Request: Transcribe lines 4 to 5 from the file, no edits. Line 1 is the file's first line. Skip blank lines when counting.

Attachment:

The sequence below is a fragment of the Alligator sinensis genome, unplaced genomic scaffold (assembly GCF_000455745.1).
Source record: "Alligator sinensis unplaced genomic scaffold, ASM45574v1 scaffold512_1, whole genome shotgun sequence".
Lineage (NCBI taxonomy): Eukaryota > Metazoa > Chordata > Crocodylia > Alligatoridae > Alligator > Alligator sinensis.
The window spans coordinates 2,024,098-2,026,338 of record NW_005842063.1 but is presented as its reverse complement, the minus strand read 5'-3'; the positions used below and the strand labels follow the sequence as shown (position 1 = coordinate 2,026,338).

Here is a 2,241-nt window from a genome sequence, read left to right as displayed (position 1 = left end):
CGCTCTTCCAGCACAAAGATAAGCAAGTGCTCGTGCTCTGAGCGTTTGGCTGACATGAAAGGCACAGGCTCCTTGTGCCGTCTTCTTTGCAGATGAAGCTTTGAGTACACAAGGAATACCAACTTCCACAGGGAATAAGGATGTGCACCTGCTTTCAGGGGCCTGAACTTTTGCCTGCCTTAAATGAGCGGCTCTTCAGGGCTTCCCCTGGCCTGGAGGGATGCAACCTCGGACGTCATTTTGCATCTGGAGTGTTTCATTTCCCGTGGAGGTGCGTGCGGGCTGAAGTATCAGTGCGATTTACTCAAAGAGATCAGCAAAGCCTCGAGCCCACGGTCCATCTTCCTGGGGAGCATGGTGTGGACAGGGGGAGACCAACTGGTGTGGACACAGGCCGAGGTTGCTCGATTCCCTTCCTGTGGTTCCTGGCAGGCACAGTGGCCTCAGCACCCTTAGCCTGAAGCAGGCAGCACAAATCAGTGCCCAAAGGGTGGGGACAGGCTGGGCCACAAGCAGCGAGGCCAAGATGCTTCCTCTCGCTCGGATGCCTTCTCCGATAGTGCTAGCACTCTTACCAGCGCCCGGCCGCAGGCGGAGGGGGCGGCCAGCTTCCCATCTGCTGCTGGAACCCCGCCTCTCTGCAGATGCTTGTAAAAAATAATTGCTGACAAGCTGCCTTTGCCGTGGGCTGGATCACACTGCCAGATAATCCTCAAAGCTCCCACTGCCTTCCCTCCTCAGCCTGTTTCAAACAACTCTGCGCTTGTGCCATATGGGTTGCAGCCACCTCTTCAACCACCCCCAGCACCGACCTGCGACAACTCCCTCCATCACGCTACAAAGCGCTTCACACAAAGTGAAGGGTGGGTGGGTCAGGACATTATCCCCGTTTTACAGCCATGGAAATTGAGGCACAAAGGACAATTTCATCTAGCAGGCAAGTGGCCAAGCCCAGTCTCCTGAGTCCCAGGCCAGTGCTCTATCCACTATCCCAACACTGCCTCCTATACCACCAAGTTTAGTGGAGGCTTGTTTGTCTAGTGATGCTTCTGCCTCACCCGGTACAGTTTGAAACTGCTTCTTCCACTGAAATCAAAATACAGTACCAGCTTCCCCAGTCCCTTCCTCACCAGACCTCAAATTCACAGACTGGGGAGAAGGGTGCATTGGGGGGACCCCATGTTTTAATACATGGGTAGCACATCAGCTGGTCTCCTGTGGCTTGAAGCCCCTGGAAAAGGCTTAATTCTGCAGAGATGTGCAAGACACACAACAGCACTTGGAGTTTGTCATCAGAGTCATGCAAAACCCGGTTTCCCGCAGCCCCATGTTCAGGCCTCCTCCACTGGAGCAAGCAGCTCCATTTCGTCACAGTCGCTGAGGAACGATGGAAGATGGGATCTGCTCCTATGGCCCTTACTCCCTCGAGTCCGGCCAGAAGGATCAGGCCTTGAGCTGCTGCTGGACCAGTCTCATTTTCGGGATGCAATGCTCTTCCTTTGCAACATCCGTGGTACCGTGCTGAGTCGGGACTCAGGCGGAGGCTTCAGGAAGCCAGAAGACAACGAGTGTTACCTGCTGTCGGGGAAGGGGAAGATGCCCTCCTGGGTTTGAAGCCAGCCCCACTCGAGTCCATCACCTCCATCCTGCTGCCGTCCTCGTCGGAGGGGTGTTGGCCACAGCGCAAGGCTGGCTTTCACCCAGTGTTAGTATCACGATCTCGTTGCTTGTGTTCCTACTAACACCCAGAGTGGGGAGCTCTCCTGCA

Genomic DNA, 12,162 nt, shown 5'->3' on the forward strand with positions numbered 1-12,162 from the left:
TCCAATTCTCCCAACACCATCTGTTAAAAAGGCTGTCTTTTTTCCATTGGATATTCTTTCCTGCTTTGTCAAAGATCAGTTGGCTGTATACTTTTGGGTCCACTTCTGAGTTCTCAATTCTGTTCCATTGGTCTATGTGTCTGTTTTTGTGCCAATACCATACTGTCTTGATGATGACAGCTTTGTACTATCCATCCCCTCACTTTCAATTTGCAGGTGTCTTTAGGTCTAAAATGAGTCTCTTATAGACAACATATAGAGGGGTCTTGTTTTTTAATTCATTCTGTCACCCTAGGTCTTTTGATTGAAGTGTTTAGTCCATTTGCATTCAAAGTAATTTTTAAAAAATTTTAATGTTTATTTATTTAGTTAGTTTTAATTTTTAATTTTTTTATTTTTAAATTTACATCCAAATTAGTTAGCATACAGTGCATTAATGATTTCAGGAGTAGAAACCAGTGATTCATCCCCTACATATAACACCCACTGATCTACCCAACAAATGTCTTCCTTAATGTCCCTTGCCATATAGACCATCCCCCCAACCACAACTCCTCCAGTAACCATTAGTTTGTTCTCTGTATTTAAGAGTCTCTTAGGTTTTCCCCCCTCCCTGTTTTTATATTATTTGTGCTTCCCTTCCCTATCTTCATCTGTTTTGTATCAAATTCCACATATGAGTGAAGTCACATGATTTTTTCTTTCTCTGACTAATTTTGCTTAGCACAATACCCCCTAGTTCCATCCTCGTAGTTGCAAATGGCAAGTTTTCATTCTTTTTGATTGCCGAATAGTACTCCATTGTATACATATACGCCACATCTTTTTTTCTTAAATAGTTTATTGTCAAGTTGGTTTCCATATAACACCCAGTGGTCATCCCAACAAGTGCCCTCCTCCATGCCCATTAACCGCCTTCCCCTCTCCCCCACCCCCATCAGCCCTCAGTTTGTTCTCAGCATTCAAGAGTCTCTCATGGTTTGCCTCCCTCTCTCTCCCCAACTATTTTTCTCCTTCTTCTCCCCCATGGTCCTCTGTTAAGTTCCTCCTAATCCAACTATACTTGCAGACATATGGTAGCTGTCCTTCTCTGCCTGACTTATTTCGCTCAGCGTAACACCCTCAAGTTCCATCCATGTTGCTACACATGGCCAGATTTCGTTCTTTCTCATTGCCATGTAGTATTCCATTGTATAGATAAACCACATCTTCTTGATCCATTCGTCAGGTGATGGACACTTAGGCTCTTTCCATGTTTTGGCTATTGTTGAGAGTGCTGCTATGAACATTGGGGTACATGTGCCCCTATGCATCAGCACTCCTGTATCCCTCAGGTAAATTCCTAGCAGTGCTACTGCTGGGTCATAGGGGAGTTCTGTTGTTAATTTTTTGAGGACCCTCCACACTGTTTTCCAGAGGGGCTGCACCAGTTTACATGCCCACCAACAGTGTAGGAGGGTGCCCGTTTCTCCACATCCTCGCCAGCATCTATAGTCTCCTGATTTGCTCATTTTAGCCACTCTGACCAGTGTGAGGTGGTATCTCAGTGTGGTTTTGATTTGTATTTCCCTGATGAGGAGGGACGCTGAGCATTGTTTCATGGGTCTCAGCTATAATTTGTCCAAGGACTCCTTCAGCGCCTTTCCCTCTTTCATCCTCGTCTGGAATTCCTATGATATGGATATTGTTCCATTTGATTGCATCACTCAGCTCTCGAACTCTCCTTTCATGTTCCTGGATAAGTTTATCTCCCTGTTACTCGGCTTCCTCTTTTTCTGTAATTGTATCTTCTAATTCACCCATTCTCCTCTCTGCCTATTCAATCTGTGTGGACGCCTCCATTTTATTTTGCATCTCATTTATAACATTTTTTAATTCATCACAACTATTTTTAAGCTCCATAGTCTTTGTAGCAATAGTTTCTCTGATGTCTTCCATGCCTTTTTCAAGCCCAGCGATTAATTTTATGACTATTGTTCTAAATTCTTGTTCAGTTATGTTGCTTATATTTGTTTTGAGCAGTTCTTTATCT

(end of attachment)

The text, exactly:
The window spans coordinates 2,024,098-2,026,338 of record NW_005842063.1 but is presented as its reverse complement, the minus strand read 5'-3'; the positions used below and the strand labels follow the sequence as shown (position 1 = coordinate 2,026,338).

Here is a 2,241-nt window from a genome sequence, read left to right as displayed (position 1 = left end):